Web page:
Keeping the farm growing

So much more is going on at the farm than just the land we work, 
seeds we sow and plantings we tend. 
We are not the only hard workers at the farm.
Our partners are the "good bugs," and natural predators 
who populate the Insectary garden.
Insectary planting bed

Insectary plants are those that attract insects, 
but "the good guys." 
Not just caterpillars and ladybugs, but ground beetles, 
hover flies and parasitic wasps are intentionally introduced

 Think of it this way: An Insectary garden is meant to be
a kind of companion gardening experience that invites insects to live within,
providing the right kind of food and shelter they need to survive and procreate.
The particular plants you grow to attract them do matter but not as much as having an assortment of plants of different heights, and blossoms of various sizes blooming from early spring through late fall, to provide ideal living conditions for the most effective variety of beneficial insect species.

Did you know that the beneficial insects 
that contribute to the health of what we grow 
are likely to be ten times more abundant in an Insectary?

In addition to the carefully chosen plants in the Insectary beds
that surround the farm, some of our popular vegetables and herbs
also invite the "right" insects to maintain proper balance.
Fennel, carrots, dill, parsley, lemon balm, rosemary and thyme turn out to be good choices for us and the heath of the farm's overall ecosystem.

Standing tall in the Insectary is a bird house
 as a haven for the birds that also participate in the 
natural predatory process that occurs at the Insectary.

So while it may seem as if nothing is going on
at this point in the life of these plants,
 the hard workers at the farm toil
even when we are not there.

Without these insects and other natural residents at the farm,
we would not enjoy the bounty it yields for us.

Next week: John and Colby look ahead to a new season.



6:20 am Monday Nov. 14, 2011
Farming is all about transitions, growth from one state to anothermovement that seems slow but then there is a change and something new appears. I experienced that first hand one morning this week at the farm as dawn broke, the day began and the sun rose, changing the view of the farm in a short span.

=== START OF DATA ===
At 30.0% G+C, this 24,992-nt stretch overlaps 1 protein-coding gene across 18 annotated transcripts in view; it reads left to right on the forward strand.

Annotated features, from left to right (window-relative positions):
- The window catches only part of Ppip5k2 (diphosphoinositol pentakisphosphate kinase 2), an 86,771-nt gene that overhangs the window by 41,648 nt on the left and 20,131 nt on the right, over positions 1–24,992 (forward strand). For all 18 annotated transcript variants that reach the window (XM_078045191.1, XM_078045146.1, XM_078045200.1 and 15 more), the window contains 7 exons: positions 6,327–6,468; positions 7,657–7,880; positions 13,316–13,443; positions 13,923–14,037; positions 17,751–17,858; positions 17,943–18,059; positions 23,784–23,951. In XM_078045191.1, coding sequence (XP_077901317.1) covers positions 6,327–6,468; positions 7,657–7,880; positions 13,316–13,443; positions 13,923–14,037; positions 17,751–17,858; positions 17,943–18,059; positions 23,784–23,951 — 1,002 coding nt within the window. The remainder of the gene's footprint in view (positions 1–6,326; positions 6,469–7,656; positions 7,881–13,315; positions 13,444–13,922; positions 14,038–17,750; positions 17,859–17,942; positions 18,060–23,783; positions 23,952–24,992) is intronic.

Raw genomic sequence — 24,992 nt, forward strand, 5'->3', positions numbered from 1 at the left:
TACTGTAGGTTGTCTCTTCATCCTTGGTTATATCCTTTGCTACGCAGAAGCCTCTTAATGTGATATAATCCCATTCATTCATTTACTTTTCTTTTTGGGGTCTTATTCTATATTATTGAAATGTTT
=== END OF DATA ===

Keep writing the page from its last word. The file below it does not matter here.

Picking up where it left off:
one bed cleared of summer bounty
one bed still growing

Sunrise began and the light appeared 
quickly changing how everything looked.
by now it is 7:00 am 
sunlit hills overlooking our farm beds

Finally sunshine bathes our farm and my shadow looms like a Giant.
It didn't take all that longby 7:20 am, the farm had changed, looking the same yet different. This transition from one moment of the day to the next is a perfect metaphor for what is constantly happening at the farm.
As a biodynamic organism transitions are constant here 
and we learn to work with them.
The land is now cleared of all of summer's bounty. 
But there is still work to do at the farm 
as we are now preparing for a new season.

Yet even as we transition from summer to fall 
looking ahead to winter, 
the farm surprises us with still more bounty.
there are still peppers to harvest
strawberries peeking out 

and fennel

But the raspberries are done until next summer.

Autumn is truly a time of great transition
the bridge from summer to winter.
What will we see next week?

Autumn at the farm

As the Autumn light begins to cast shadows 
at the farm we know that Winter is coming soon.

Rows of squash continue to grow, bringing many varieties into our 
kitchens to inspire the chefs. Julienned spaghetti squash makes a beautiful 
"bed" for a pork dish. With so many kinds of squash, the possibilities are endless.

Of the many types of winter squash, the oblong striped delicata is often 
called the "cadillac of squash"- it is so sweet. You will find it roasted, 
in soups or a salad as our chefs get very creative with this gem. 
so many varieties of squash

But even as we are well into the Fall season, we still delight 
in finding more tasty tomatoes on the vines. 

we harvested 1500 pounds of tomatoes 
and look forward to green tomato jam this winter.

more gifts that we bring from the farm to our tables 

Here we are approaching winter and we have melons. 
John's lesson from the farm is "Farming teaches us how to cook. 
As we farm, we learn what true seasonality means-you cook with what 
the land gives us not what you 'think' we should be making.  

Don't these persimmons look delectable? 
Since these are the fuyu variety, 
you might be able to take a bite 
if you find a ripe one. 
Beware before biting into the other variety of  persimmonthe hachiya, 
darker orange in color and more astringent and tanic. 
We have those at ESTATE's gardens 
and our chefs create luscious jam to compliment many dishes.

what are these berries?
These are jujube berries from our jujube tree. It is also sometimes called a 
Chinese date tree. These lovely berries are beautiful maroon dots in the orchard 
and they are now adorning the cheese plates at the girl & the fig as an unusual 
fruit compliment. And, they are high in Vitamin C!

Things are changing so quickly now at the farm, what will next week show us? 
We are learning so much from our work on this land and we enjoy sharing this 
experience with you, as well as the true fruits of our labors here.